She and Chaos were living in an abandoned veteran's facility in Philadelphia, panhandling and scrounging through garbage pails and dumpsters to eat. They also worked a scam at department stores where Carrick or accomplices would boost some items and then take it back to the returns department. After doing this a few times, they could only get store credit, which they'd sell at a steep discount to passers-by. We knew this only because we knew her password and were able to monitor her e-mails to Vanessa and other friends. She also e-mailed her brother from time to time, telling him that she had learned a lot about people.
People are afraid of me - now I am the kind of person that people cross the street to avoid,” she wrote to Duncan at the end of November. “Probably the kind of person that you are afraid to see when you go into the city, and it's not because I am mean or evil. I don't do drugs. I am always (still) polite to people but people look at me like I am less than they are - YOUR OWN SISTER! And you know why, Duncan? Because I don't have the money in my pocket - and bad people (the real Grinches) can smell that and they look down on me for it.”
I avoided talking to Carrick myself when she called home because I did not feel I could believe anything she told me. For one thing, I did not believe she was not using drugs. She, in turn, told Deirdre that she didn't trust me; she was afraid that I'd come looking for her if she gave us any more details about where she was staying. Indeed, there were times when my inclination was to have her arrested because I felt she'd be safer in jail, and perhaps would get some help. My cousin was a congressman at the time, and I considered calling him to intervene with federal authorities but I was reluctant to pull strings, particularly since I felt she'd just run again at the first opportunity.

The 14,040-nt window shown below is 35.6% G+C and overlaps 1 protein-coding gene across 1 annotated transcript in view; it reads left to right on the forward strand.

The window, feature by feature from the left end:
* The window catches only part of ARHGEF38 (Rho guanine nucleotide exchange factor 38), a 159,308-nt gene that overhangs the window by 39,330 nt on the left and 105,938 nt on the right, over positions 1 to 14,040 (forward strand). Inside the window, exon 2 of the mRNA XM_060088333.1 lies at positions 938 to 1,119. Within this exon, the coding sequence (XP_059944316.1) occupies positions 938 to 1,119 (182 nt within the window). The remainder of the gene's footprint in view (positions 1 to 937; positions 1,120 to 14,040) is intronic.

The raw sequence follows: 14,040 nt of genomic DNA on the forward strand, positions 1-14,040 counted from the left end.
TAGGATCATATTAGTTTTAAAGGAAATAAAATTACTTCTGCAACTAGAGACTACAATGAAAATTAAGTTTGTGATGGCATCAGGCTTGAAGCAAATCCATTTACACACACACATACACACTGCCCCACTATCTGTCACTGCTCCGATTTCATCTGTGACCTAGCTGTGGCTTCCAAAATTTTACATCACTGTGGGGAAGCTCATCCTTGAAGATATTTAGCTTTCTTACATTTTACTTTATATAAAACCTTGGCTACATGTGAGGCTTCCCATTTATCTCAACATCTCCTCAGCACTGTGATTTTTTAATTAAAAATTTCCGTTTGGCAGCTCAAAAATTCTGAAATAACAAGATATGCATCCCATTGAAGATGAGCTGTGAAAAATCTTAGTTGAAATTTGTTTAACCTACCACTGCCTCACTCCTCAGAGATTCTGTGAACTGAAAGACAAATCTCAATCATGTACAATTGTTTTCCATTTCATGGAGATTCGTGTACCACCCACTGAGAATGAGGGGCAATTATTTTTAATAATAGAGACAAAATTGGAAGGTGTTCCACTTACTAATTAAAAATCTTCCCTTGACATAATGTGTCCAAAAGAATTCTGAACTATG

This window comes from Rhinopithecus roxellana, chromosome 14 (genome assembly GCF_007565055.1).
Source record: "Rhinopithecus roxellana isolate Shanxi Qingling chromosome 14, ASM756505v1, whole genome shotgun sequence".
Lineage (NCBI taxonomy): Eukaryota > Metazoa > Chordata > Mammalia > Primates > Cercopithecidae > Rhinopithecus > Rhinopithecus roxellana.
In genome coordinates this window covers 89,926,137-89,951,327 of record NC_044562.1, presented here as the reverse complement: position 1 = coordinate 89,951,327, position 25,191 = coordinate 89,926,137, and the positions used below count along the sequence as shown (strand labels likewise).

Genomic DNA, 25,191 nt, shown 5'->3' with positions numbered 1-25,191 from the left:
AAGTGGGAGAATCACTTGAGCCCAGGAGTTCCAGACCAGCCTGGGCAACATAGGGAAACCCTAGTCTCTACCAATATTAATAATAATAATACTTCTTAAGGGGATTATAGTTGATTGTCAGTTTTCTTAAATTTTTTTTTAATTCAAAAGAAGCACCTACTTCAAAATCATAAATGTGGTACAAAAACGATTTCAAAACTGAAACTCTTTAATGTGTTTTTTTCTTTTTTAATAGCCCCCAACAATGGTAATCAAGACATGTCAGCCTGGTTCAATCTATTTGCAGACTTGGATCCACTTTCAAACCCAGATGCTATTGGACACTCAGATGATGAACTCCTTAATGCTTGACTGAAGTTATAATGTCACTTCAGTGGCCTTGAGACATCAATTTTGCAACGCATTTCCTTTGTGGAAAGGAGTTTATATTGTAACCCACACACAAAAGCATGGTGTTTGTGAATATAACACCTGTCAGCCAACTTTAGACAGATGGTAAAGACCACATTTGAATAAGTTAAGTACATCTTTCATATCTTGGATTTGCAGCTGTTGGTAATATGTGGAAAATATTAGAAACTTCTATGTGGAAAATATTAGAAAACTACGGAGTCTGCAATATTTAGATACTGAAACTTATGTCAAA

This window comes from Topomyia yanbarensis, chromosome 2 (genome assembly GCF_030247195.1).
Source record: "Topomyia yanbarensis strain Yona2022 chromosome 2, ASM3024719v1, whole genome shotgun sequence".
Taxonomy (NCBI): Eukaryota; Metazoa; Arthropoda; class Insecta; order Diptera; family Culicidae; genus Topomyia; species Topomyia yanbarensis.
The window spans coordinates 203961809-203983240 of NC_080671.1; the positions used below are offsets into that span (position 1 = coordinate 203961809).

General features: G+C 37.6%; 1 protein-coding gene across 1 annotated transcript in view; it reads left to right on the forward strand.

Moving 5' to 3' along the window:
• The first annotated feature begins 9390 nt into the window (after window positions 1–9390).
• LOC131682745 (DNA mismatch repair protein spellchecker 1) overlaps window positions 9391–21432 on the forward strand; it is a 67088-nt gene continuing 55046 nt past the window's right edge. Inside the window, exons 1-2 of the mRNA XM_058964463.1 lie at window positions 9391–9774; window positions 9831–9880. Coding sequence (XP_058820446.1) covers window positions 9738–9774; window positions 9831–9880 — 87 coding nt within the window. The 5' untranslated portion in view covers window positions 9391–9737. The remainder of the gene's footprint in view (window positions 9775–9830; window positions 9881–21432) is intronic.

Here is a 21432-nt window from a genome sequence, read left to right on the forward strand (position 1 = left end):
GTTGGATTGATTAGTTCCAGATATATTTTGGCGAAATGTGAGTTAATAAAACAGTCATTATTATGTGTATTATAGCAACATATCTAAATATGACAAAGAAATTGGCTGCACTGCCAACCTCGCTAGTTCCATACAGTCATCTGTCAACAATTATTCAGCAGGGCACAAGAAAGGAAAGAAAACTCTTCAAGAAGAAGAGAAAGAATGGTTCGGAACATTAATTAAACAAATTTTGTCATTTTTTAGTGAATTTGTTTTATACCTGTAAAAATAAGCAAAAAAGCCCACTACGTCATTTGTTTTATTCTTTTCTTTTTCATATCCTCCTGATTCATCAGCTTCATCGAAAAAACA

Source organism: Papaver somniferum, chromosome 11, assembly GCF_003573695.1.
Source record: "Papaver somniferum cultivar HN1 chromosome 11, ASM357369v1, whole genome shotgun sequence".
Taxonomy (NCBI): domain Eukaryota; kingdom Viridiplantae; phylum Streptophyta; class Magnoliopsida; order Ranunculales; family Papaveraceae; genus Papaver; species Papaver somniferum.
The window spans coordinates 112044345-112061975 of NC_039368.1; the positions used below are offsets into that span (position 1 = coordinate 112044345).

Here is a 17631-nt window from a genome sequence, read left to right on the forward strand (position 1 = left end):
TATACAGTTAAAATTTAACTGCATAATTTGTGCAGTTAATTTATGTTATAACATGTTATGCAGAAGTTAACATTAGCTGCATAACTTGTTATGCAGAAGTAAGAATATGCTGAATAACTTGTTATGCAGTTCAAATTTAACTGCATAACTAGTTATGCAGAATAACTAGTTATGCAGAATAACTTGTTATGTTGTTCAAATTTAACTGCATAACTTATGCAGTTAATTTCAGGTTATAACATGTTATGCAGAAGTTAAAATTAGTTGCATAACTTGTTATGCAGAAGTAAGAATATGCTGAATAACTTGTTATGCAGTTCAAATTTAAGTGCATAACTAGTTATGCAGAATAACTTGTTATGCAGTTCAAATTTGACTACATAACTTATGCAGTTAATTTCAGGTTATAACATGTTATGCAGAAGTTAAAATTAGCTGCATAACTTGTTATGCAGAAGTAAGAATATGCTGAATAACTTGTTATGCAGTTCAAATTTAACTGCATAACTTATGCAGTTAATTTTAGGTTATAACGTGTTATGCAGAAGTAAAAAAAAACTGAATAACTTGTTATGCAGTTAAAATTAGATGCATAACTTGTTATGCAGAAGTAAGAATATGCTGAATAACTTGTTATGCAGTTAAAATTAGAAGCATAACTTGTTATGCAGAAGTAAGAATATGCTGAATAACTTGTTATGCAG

Deirdre was more tolerant. She was firm about our expectations, but more flexible emotionally than I could be. If she said something that upset Carrick, she'd apologize. She kept a sense of humor, too, telling Carrick she had given her the earth name, “Running Daughter.” I admired Deirdre's capacity to bend, but could not do it myself. I was afraid that if Carrick said something provocative, I would answer harshly, and perhaps loose the connection Deirdre was forming.
One day in early December, I answered the phone when Carrick called. Our cautious greetings to each other soon degraded into a diatribe about how hard it was to make money on the street.
“I hate people. Everybody has a fucking attitude,” she said. “They don't understand how evil they are; how fucked up. They won't acknowledge me. They think I'm doing this for fun. I'm making nothing. They don't realize I don't have a choice?”
“But you do have a choice,” I said.
“I'm not coming home, if that's what you mean,” she said, and hung up.
In reaction to that call, I wrote a note to myself that I carried in my wallet for more than a year:
“You lie, steal, cheat and hurt other people without a thought. Why wouldn't people be smart to stay clear of you? I'd love to talk with you, but only when I'm reasonably certain I can believe what you say.”
On December 18, I talked to her again.
It was a dismal Christmas. Carrick didn't call. We ate in a deserted Turkish restaurant on the West Side and went to see the first Lord of the Rings movie.
Carrick did come home in the middle of January after two months on the streets. Chaos, who followed her to New York City, lived under the Williamsburg Bridge and visited her at our home a few times. We learned that his real name was Sean Courtney, that he was 30 years old, an ardent Irish republican, had been a guitarist and singer for a punk rock band, had grown up in Akron, and had two children with two different women. He also played the bagpipes and flute, we were told, and wanted to teach music to kids.